In 1517 Martin Luther posted his 95 thesis declaring salvation by grace through faith. Today the church desperately needs a second reformation of sanctification by grace. Christians are chained to a treadmill of trying to please God by their behavior, of trying harder and sinning less. If they can just discipline themselves enough and be determined enough, they are deceived into thinking they can become righteous and holy and be close to God and He will be pleased. Grace tells us that our relationship and intimacy with our Father in heaven is no longer dependent upon our behavior...or lack there of. Grace tells us we no longer have to strive to become righteous, because He has given us a new nature that is righteous. Grace tells us that it is the only thing powerful enough to deal with our sin. Grace tells us that God is already head-over-heels in love with us and nothing we do can change that. Welcome to "Formed by Grace."

Tuesday, April 23, 2013

The Prodigal's Suspicion (85 seconds)

Last week the most influential author in my life died, Brennan Manning.  I only met and talked with him once, but he has deeply mentored me through his writings. The golden thread that wove through all his messages and writings is this, "God loves you just as you are, not as you should be."  I like to change it to, "My Father loves me just as I am, not as I should be."

When I think of this unbelievable good news, my mind always goes back to Luke 15 and the parable of the prodigal son.  It illustrates it beautifully. With his rebellion and rejection of his father having ruined his life and now in his mind defining him, the prodigal has no hope of his father ever loving him again.  But he knows he needs help and so as a last resort, plans to return home and say to his father, "I am no longer worthy to be called your son.  Treat me as one of your servants."  Dan Cruver says that the prodigal is returning home thinking of his father as his master and not as his father.  He plans to return home as a wage-earner hoping to earn his way back into his father's love.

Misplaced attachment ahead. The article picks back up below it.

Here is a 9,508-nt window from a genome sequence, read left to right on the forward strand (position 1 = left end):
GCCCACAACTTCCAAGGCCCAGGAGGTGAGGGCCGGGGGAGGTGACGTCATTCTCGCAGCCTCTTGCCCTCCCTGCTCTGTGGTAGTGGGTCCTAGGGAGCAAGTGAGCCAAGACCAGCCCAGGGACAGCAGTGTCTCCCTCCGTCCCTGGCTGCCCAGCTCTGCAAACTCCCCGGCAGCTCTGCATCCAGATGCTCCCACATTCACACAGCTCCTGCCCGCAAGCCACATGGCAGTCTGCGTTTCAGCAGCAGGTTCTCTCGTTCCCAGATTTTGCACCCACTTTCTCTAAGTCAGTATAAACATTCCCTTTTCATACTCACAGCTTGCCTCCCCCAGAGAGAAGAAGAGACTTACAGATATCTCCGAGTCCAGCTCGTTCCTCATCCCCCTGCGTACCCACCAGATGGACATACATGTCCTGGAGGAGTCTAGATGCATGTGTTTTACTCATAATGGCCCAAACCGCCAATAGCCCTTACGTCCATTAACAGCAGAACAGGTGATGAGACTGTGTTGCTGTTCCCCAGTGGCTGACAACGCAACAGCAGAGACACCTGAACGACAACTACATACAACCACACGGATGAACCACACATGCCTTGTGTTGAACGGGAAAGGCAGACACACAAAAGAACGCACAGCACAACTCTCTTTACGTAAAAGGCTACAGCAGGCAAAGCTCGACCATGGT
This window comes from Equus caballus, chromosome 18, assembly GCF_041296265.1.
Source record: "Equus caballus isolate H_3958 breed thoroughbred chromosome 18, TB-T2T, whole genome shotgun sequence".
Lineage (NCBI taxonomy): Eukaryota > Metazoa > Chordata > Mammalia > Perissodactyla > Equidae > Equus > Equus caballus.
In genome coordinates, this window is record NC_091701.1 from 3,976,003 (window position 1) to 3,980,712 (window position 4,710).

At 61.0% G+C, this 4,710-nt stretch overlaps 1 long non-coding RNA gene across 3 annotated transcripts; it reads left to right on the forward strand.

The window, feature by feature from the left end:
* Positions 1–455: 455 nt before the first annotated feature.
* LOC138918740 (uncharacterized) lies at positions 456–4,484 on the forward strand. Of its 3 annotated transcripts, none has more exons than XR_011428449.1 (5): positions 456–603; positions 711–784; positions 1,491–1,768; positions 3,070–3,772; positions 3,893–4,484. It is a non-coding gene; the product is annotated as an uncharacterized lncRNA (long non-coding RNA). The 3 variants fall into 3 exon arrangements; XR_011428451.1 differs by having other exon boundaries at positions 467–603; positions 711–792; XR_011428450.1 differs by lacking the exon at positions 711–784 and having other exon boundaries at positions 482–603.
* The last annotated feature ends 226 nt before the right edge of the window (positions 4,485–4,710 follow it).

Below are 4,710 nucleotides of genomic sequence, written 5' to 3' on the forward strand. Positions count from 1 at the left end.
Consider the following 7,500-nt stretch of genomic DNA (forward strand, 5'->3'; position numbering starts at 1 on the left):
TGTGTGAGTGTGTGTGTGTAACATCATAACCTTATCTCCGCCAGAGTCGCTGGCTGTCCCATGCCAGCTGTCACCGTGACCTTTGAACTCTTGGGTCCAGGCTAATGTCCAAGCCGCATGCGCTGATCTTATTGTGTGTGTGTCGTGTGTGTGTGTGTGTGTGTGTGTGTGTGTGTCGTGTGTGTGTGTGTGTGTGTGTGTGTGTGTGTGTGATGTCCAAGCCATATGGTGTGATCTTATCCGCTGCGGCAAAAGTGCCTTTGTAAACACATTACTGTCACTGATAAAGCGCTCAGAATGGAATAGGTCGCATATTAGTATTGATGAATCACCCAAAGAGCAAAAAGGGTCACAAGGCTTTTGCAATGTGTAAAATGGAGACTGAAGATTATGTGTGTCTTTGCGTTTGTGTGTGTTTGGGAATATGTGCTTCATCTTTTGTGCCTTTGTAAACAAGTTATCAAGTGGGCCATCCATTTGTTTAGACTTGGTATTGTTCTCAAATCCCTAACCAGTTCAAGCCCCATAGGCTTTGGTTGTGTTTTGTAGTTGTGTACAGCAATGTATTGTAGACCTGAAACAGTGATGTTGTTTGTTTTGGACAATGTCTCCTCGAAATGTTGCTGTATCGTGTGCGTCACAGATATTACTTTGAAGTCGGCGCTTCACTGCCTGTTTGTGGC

Sinclair Ferguson writes that we have the same suspicion as the prodigal--that it is impossible for the Father to love us.  And so we return to him as our master and not our Father.  But the good news  the prodigal experienced is the same good news we can experience, "Our Father loves us just as we are, not as we should be."

Wednesday, April 3, 2013

The Spiritual Disciplines: Going Someplace (22 seconds)

Henri Nouwen writes, "Here we see what discipline in the spiritual life means.  It is a gradual process of coming home to where we belong and listening there to the voice which desires our attention."

So here is my thought.  What if the spiritual disciplines are not practices or things we do, rather they are the practice of going someplace to be with someone...someone who is crazy about us and loves us more than we will ever know and who longs for our company.